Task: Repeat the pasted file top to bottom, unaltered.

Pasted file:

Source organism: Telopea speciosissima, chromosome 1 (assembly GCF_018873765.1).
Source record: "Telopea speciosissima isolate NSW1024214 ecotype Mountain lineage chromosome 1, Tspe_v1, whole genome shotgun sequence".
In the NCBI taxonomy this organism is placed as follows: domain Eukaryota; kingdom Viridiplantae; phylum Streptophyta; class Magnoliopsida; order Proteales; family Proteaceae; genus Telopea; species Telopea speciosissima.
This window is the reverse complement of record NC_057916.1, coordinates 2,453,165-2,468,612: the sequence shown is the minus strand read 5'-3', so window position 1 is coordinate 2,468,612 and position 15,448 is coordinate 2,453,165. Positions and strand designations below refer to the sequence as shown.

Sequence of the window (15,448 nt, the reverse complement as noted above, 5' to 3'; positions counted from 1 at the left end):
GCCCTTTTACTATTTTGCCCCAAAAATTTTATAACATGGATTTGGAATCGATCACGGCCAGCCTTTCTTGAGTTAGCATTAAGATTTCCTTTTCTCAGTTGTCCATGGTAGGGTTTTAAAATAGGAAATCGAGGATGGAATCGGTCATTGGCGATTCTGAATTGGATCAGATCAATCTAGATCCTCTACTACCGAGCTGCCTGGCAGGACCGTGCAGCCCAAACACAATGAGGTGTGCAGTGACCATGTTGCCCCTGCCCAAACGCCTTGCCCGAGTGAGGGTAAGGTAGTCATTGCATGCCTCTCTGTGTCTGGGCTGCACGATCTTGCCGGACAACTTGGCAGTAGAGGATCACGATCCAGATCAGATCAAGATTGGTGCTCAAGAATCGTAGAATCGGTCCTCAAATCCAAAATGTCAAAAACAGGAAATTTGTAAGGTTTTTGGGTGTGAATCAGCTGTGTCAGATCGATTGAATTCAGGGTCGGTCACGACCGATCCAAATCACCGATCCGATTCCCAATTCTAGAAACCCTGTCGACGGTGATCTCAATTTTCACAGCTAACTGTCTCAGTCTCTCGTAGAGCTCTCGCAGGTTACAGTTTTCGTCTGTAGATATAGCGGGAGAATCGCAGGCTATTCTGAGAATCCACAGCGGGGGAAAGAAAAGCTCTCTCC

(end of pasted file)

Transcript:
Source organism: Telopea speciosissima, chromosome 1 (assembly GCF_018873765.1).
Source record: "Telopea speciosissima isolate NSW1024214 ecotype Mountain lineage chromosome 1, Tspe_v1, whole genome shotgun sequence".
In the NCBI taxonomy this organism is placed as follows: domain Eukaryota; kingdom Viridiplantae; phylum Streptophyta; class Magnoliopsida; order Proteales; family Proteaceae; genus Telopea; species Telopea speciosissima.
This window is the reverse complement of record NC_057916.1, coordinates 2,453,165-2,468,612: the sequence shown is the minus strand read 5'-3', so window position 1 is coordinate 2,468,612 and position 15,448 is coordinate 2,453,165. Positions and strand designations below refer to the sequence as shown.

Sequence of the window (15,448 nt, the reverse complement as noted above, 5' to 3'; positions counted from 1 at the left end):
GCCCTTTTACTATTTTGCCCCAAAAATTTTATAACATGGATTTGGAATCGATCACGGCCAGCCTTTCTTGAGTTAGCATTAAGATTTCCTTTTCTCAGTTGTCCATGGTAGGGTTTTAAAATAGGAAATCGAGGATGGAATCGGTCATTGGCGATTCTGAATTGGATCAGATCAATCTAGATCCTCTACTACCGAGCTGCCTGGCAGGACCGTGCAGCCCAAACACAATGAGGTGTGCAGTGACCATGTTGCCCCTGCCCAAACGCCTTGCCCGAGTGAGGGTAAGGTAGTCATTGCATGCCTCTCTGTGTCTGGGCTGCACGATCTTGCCGGACAACTTGGCAGTAGAGGATCACGATCCAGATCAGATCAAGATTGGTGCTCAAGAATCGTAGAATCGGTCCTCAAATCCAAAATGTCAAAAACAGGAAATTTGTAAGGTTTTTGGGTGTGAATCAGCTGTGTCAGATCGATTGAATTCAGGGTCGGTCACGACCGATCCAAATCACCGATCCGATTCCCAATTCTAGAAACCCTGTCGACGGTGATCTCAATTTTCACAGCTAACTGTCTCAGTCTCTCGTAGAGCTCTCGCAGGTTACAGTTTTCGTCTGTAGATATAGCGGGAGAATCGCAGGCTATTCTGAGAATCCACAGCGGGGGAAAGAAAAGCTCTCTCC